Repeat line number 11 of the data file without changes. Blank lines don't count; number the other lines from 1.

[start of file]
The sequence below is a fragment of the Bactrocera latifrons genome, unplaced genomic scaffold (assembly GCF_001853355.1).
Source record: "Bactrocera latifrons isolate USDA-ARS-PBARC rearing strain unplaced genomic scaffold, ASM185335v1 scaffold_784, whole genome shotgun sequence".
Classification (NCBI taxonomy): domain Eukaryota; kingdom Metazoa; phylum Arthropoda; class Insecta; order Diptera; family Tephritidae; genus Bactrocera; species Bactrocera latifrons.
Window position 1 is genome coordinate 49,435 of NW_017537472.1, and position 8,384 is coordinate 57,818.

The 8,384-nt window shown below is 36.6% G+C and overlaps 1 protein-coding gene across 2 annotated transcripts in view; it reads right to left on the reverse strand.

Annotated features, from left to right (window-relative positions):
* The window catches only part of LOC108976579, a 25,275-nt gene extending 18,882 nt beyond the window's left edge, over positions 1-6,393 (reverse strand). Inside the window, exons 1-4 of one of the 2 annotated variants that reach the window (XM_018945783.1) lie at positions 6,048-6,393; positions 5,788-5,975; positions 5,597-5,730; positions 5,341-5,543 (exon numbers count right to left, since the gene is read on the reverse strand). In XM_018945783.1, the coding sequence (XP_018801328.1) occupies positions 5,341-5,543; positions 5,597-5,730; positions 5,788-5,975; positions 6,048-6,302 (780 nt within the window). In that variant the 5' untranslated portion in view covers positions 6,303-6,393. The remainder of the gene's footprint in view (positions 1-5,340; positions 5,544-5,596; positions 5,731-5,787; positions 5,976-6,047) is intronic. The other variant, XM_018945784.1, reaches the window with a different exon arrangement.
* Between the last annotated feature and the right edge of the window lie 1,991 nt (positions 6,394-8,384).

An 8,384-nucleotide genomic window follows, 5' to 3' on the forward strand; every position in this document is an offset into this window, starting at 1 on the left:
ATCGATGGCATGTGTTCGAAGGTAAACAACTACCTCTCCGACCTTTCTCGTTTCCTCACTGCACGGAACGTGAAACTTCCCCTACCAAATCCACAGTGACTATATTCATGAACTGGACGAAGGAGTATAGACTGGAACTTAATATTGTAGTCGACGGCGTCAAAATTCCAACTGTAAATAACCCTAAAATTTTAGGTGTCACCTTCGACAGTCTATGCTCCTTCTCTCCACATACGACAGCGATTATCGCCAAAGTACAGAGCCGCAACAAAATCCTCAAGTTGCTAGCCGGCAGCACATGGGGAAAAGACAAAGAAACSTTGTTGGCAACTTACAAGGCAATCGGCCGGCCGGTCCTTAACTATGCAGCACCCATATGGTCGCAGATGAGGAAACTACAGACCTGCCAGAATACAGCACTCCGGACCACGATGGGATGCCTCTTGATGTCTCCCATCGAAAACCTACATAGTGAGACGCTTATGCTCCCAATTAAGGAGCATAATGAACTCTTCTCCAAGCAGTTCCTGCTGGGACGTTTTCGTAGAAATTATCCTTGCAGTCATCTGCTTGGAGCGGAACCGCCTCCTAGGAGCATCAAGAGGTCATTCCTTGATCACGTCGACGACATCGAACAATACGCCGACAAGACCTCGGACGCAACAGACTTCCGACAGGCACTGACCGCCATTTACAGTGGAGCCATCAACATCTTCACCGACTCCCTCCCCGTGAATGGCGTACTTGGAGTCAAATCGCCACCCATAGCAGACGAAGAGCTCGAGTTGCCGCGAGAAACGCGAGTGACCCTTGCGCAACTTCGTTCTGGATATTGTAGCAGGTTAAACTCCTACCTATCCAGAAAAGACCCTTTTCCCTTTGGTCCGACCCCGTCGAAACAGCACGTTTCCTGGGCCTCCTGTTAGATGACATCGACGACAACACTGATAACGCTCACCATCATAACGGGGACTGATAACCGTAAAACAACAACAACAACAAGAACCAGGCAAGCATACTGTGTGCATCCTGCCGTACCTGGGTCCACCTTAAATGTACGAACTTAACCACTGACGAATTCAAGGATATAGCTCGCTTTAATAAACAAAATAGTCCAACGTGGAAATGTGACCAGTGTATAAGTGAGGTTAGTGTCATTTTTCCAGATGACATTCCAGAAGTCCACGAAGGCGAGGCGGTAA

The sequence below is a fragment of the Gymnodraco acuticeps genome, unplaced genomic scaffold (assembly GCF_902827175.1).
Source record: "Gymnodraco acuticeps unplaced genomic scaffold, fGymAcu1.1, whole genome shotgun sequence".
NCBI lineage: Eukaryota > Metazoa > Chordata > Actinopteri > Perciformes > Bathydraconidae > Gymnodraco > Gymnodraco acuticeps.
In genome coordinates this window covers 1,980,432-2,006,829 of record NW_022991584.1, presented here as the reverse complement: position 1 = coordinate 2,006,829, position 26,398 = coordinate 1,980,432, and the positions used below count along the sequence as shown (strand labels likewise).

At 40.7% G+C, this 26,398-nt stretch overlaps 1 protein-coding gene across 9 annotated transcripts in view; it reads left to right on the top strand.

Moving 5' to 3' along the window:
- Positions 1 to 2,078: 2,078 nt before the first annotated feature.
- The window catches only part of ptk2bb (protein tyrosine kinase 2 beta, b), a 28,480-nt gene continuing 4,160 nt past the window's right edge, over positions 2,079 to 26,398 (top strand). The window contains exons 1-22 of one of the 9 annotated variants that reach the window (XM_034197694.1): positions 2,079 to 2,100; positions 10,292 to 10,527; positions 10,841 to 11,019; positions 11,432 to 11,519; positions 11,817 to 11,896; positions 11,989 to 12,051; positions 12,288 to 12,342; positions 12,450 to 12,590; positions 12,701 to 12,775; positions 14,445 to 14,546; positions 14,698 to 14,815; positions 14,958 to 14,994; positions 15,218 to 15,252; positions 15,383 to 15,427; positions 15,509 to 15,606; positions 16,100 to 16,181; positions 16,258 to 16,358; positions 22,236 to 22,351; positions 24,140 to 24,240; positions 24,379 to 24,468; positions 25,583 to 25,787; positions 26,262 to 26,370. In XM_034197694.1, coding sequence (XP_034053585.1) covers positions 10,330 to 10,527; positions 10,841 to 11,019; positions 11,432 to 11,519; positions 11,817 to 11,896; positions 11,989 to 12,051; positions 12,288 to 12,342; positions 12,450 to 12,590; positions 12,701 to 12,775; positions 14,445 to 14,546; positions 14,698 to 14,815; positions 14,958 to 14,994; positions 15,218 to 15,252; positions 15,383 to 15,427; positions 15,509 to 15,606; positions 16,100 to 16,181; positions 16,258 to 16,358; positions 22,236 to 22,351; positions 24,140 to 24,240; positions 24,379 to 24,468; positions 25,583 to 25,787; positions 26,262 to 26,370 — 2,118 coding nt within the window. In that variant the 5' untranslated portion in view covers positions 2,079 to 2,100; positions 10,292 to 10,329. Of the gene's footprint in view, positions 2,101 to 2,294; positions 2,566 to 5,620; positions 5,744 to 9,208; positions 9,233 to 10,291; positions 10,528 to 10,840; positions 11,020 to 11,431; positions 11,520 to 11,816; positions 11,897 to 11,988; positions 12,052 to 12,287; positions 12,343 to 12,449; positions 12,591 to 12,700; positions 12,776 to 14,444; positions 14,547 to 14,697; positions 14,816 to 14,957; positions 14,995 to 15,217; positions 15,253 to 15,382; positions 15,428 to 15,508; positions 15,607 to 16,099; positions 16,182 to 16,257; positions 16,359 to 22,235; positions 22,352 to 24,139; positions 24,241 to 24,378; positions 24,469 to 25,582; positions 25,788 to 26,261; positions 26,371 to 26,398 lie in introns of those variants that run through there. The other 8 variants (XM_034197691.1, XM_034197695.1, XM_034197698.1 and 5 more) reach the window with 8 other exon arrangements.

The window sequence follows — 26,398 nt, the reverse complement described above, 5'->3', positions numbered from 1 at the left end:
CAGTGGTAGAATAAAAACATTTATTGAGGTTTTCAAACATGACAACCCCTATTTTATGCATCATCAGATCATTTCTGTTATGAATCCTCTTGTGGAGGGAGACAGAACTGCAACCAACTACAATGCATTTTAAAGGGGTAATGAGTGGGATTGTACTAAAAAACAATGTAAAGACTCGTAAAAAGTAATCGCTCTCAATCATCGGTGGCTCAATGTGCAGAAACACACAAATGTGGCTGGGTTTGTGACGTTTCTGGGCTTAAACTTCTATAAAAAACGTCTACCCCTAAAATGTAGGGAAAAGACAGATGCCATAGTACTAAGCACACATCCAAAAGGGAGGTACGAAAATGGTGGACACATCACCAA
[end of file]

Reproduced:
The sequence below is a fragment of the Gymnodraco acuticeps genome, unplaced genomic scaffold (assembly GCF_902827175.1).